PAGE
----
I have hardly slept since yesterday evening and have been glued to the TV and laptop screens to watch the events of the most unpredictable UK general election in generations unfold. There has been hectic soul-searching after the resignation of Labour leader Ed Miliband earlier today about what went wrong. Before going into the weekend I would like to add four initial observations of my own following from the more in-depth analysis of our Editor David Gow.
1. Labour was too late in revealing the economic myths of the crisis and the ‘economic recovery’. One moment during the election campaign was revealing – there was a gasp in the audience during the final leaders TV programme when Ed Miliband said he did not believe that the last Labour government spent too much. Of course Labour did not spent too much as several economists such as Simon Wren-Lewis explained. But Labour was simply far too late in challenging this argument! The wrong perception that ‘Labour wrecked the economy’ and that the ‘Tories had to clean up the mess’ had been established for five years and it was just too late to set the record straight. Labour did better in exposing the wrong ‘economic recovery’ argument but against the backdrop of the ‘Labour mess’ perception this was too little too late.
2. Labour’s political message was too left-wing. The idea, already uttered on TV screens, that the general policy propositions of Labour were too left-wing is also wrong. Labour’s wipeout in Scotland at the hand of the ‘end austerity’ SNP simply cannot be explained by the ‘too left-wing’ argument. And in several places in England (some places in the north and London in particular) Labour strengthened its support. Labour did poorly in many of the key marginal seats in England and was always unlikely to compensate for the massive losses in Scotland once the sheer scale of the swing became apparent. One can criticise Labour’s politics as not aspirational and future-oriented enough, that is a fair point. But simply saying Labour’s manifesto was too left-wing is too easy in my view. So what went wrong?
3. Negative campaigning works (to an extent). Labour was crushed between two forms of nationalism that will dominate the shape of British politics for years to come. You might not win overall majorities with negative campaigning but if the decisive impact comes from Middle England marginal constituencies you can target these specific voters under the conditions of Scottish nationalism with a scare campaign rather than an aspirational message. I think this is exactly what the Tories did by publishing an English manifesto and creating the scarecrow of a puppet Labour government directed by the left-wing nationalists from Scotland. This would explain the late surge towards the Tories that went undetected in the polls before the election. There was enough fear of uncertainty in specific quarters to avoid a vote for change.
4. The job ahead will be very hard for Labour. Labour will have to finally set the crisis record straight and challenge the story that Labour caused it. It will have to come up with a more aspirational policy agenda that addresses the problems that Ed Miliband rightly highlighted and has at least potentially the scope to heal the widening rift between Scotland and England in particular. This nationalist divide will be further increased by the discussion about Brexit that will invariably start now that a referendum is on the cards (probably earlier than 2017 in my view).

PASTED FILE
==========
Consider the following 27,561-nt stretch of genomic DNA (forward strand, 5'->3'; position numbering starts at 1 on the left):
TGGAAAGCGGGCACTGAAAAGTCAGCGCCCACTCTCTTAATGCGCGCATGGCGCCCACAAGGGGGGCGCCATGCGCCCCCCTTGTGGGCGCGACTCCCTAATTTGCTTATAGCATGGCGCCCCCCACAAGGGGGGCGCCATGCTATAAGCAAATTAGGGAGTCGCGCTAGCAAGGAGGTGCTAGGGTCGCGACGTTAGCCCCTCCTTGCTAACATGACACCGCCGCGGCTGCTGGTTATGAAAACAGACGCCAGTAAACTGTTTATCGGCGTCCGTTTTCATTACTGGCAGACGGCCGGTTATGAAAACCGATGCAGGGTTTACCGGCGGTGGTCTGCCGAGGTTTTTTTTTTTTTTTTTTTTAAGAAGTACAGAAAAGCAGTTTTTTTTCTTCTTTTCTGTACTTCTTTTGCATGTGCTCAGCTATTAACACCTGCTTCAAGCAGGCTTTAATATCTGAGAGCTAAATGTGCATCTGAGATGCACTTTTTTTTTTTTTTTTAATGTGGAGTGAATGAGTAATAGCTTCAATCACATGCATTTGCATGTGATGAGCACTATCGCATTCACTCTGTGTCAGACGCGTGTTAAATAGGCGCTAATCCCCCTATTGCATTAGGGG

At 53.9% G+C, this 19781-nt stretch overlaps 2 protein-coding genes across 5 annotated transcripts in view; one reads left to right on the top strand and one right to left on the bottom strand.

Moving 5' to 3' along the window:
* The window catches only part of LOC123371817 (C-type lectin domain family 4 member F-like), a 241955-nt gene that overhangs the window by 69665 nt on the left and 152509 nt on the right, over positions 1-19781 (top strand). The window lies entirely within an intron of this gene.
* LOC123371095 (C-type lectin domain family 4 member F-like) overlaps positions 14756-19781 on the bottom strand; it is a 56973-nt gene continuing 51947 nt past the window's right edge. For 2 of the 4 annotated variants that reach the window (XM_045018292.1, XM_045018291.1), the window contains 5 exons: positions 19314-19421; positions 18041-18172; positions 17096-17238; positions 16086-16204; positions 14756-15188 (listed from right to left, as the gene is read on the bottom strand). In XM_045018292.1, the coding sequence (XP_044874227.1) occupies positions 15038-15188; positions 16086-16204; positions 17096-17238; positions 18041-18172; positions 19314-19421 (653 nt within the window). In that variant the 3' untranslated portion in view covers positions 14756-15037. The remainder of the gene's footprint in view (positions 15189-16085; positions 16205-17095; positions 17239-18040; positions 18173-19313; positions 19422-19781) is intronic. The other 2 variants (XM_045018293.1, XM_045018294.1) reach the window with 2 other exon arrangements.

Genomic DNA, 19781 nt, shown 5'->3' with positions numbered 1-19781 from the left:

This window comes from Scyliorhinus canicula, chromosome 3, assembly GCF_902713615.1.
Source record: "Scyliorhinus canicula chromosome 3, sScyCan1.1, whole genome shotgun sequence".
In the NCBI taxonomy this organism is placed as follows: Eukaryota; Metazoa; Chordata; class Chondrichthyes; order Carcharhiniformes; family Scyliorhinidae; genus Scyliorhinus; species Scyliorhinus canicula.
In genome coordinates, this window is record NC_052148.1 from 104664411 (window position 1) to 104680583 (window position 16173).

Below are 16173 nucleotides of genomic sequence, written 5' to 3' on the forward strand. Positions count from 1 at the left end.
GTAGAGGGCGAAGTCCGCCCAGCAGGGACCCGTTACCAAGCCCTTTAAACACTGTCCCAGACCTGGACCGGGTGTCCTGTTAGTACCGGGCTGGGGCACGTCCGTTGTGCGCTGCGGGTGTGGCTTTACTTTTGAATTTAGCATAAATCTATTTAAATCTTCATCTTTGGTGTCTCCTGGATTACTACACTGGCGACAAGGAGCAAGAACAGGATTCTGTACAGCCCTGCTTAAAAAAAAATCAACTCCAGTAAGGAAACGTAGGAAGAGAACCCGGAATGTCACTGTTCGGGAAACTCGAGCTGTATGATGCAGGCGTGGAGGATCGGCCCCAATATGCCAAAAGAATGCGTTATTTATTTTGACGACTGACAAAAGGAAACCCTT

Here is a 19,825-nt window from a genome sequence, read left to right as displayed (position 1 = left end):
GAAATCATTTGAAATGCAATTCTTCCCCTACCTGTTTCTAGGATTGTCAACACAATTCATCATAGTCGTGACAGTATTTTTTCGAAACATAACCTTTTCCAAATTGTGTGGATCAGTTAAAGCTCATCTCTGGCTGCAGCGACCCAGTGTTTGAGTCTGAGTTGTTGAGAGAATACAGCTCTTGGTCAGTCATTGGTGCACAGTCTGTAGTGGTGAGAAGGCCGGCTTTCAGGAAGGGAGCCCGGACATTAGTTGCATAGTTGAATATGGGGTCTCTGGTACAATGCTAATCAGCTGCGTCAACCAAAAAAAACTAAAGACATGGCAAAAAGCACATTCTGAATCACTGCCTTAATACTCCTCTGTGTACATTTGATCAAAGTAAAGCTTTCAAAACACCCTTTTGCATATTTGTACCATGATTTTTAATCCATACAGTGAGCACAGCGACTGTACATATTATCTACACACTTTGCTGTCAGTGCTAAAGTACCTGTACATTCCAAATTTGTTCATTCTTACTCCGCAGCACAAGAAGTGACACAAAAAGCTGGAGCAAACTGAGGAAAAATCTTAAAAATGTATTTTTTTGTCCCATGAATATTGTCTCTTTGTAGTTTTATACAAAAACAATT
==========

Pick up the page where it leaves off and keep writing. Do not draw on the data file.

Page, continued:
What was reveled today has not happened over night. The Labour erosion in Scotland has been going on for years and just trying to win over Middle England – as Tony Blair did – has first of all helped to bring the erosion north of the border about and second of all will not be enough in the new political context. Even if Labour had won all seats in Scotland it would still be far away from a majority. Likewise English marginal seats without Scotland almost certainly can’t deliver a Labour majority.
The challenge for Labour is to reinvent itself as the last remaining UK-wide party. It needs a reinvigorated progressive vision with a much clearer aspirational narrative that unites nations that are clearly drifting apart. It is a formidable challenge!
In the comments there was a question about why I buy into aspirational politics – a term that is often loosely thrown around. Here is what I wrote in reply:
I don’t see ‘aspirational’ as mainly individualistic as it is often used – you point this out correctly.
For me the Good Society approach I and others have been working on is the archetypical aspirational approach. It is a politics that creates confidence in the future (in very uncertain times) and has the ‘aspiration’ to create a better and fairer society in which individual aspiration can flourish. This idea of a better society is a precondition for individuals to do better. On the basis of this some of the core individual aspirational ideas – such as that our children should have it better than us – can be realised. That is why you cannot have a Good Society in which inequality for instance is blocking any real chance of progress for most people.
Aspiration is only meaningful and achievable in a different sort of society – that is the key connection. Other than that there is a lot of nonsense around, for instance “working class vs. the aspirational class”. Is the working class not aspirational? Don’t they want their children to have a better future too?
The idea of creating a ‘big tent’ by electioneering has failed as a significant part of that tent has collapsed because it was taken for granted. A sustainable ‘big tent’ strategy can only be build around a politics that broad groups of society feel drawn to and buy into. Dissecting society into smaller and smaller groups practising transactional politics has failed in the past and will fail in the future.
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